But so long as at least two English MPs sit between the Scots and their goals, no offence will be committed. Which is a shame really, since the Scots have no tuition fees, provide free care for the elderly and use proportional representation for elections. Hence a better class of parliamentarian I believe.

Dear Marina

Help I think I might be a witch. At times of the full moon I feel completely out of character and get a bit manic. I'm a Capricorn, does this make a difference?

Spooked, West London

If you were a werewolf it might. Jonathan Caner reckons Capricorns are deeper than people think. So who knows?

Dear Marina

Since the smoking ban has come in i've been forced outside to smoke and have a Butt pouch to keep my fag ends in when I'm done. Problem is where do I keep the butt pouch on me? I have enough trouble finding pockets for mobile phone and wallet. Is it time for a manbag?

Confused
Isle of Man

Nope, it’s time to stop smoking. Well done by the way for being thoughtful enough to pick up your butts which pose a hazard to wildlife and look awful scattered on the ground.

Marina Pepper is a former glamour model turned journalist, author, eco-campaigner and Lib Dem politician. A councillor and former Parliamentary candidate, she lives near Brighton with her two children.
Why not e-mail your problems to askmarina@newstatesman.co.uk?
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Why Angela Merkel's comments about the UK and US shouldn't be given too much weight

The Chancellor's comments are aimed at a domestic and European audience, and she won't be abandoning Anglo-German relationships just yet.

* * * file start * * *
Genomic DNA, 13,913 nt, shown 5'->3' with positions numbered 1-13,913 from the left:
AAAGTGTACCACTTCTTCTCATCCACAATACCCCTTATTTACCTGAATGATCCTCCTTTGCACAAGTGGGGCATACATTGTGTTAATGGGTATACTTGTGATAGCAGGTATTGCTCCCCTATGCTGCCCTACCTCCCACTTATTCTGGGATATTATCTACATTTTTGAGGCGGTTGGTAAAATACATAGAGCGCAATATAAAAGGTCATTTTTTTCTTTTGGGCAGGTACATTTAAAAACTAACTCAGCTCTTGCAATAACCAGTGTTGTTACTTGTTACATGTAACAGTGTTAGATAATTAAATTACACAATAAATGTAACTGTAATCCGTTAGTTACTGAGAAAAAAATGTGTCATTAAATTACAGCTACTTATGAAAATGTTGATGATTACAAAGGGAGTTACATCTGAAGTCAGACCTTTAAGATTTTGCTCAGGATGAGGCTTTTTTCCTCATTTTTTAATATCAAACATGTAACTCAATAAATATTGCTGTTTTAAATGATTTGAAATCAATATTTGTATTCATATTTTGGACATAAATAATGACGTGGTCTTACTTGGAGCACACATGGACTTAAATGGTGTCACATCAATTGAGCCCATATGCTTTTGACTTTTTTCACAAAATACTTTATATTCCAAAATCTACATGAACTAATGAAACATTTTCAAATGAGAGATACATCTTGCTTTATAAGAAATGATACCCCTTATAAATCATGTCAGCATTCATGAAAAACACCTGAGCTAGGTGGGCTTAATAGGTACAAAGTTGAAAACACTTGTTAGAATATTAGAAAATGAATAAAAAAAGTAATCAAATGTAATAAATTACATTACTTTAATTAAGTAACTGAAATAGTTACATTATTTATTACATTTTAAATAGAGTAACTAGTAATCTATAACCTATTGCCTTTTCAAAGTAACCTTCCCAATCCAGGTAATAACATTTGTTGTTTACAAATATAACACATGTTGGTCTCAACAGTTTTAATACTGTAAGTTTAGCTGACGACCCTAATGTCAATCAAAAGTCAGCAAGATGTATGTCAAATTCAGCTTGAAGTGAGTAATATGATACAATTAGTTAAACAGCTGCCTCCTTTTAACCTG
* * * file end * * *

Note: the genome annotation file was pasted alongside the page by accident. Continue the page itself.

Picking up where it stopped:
Angela Merkel’s latest remarks do not seem well-judged but should not be given undue significance. Speaking as part of a rally in Munich for her sister party, the CSU, the German Chancellor claimed “we Europeans must really take our own fate into our hands”.

The comments should be read in the context of September's German elections and Merkel’s determination to restrain the fortune of her main political rival, Martin Schulz – obviously a strong Europhile and a committed Trump critic. Sigmar Gabriel - previously seen as a candidate to lead the left-wing SPD - has for some time been pressing for Germany and Europe to have “enough self-confidence” to stand up to Trump. He called for a “self-confident position, not just on behalf of us Germans but all Europeans”. Merkel is in part responding to this pressure.

Her words were well received by her audience. The beer hall crowd erupted into sustained applause. But taking an implicit pop at Donald Trump is hardly likely to be a divisive tactic at such a gathering. Criticising the UK post-Brexit and the US under Trump is the sort of virtue signalling guaranteed to ensure a good clap.

It’s not clear that the comments represent that much of a new departure, as she herself has since claimed. She said something similar earlier this year. In January, after the publication of Donald Trump’s interview with The Times and Bild, she said that “we Europeans have our fate in our own hands”.